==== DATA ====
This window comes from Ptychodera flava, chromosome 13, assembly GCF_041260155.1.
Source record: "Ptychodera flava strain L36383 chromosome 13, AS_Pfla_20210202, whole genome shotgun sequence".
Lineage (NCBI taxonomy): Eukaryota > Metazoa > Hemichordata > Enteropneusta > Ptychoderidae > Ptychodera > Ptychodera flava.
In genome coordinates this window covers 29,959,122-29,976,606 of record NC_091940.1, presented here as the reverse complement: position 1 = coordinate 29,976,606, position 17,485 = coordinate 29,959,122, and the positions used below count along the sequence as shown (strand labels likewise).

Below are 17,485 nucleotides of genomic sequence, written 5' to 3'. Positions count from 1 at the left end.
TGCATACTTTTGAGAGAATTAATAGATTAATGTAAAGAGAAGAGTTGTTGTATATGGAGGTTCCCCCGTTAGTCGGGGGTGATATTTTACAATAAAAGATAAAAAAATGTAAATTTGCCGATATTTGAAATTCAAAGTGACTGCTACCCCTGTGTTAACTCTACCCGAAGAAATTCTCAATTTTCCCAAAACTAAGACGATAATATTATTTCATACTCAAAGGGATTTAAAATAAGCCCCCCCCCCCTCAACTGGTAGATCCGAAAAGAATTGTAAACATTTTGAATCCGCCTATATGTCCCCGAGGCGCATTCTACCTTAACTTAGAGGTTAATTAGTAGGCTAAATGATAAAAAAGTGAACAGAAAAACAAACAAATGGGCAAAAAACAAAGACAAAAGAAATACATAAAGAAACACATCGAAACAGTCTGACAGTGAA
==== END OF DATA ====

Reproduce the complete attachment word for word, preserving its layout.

This window comes from Ptychodera flava, chromosome 13, assembly GCF_041260155.1.
Source record: "Ptychodera flava strain L36383 chromosome 13, AS_Pfla_20210202, whole genome shotgun sequence".
Lineage (NCBI taxonomy): Eukaryota > Metazoa > Hemichordata > Enteropneusta > Ptychoderidae > Ptychodera > Ptychodera flava.
In genome coordinates this window covers 29,959,122-29,976,606 of record NC_091940.1, presented here as the reverse complement: position 1 = coordinate 29,976,606, position 17,485 = coordinate 29,959,122, and the positions used below count along the sequence as shown (strand labels likewise).

Below are 17,485 nucleotides of genomic sequence, written 5' to 3'. Positions count from 1 at the left end.
TGCATACTTTTGAGAGAATTAATAGATTAATGTAAAGAGAAGAGTTGTTGTATATGGAGGTTCCCCCGTTAGTCGGGGGTGATATTTTACAATAAAAGATAAAAAAATGTAAATTTGCCGATATTTGAAATTCAAAGTGACTGCTACCCCTGTGTTAACTCTACCCGAAGAAATTCTCAATTTTCCCAAAACTAAGACGATAATATTATTTCATACTCAAAGGGATTTAAAATAAGCCCCCCCCCCCTCAACTGGTAGATCCGAAAAGAATTGTAAACATTTTGAATCCGCCTATATGTCCCCGAGGCGCATTCTACCTTAACTTAGAGGTTAATTAGTAGGCTAAATGATAAAAAAGTGAACAGAAAAACAAACAAATGGGCAAAAAACAAAGACAAAAGAAATACATAAAGAAACACATCGAAACAGTCTGACAGTGAA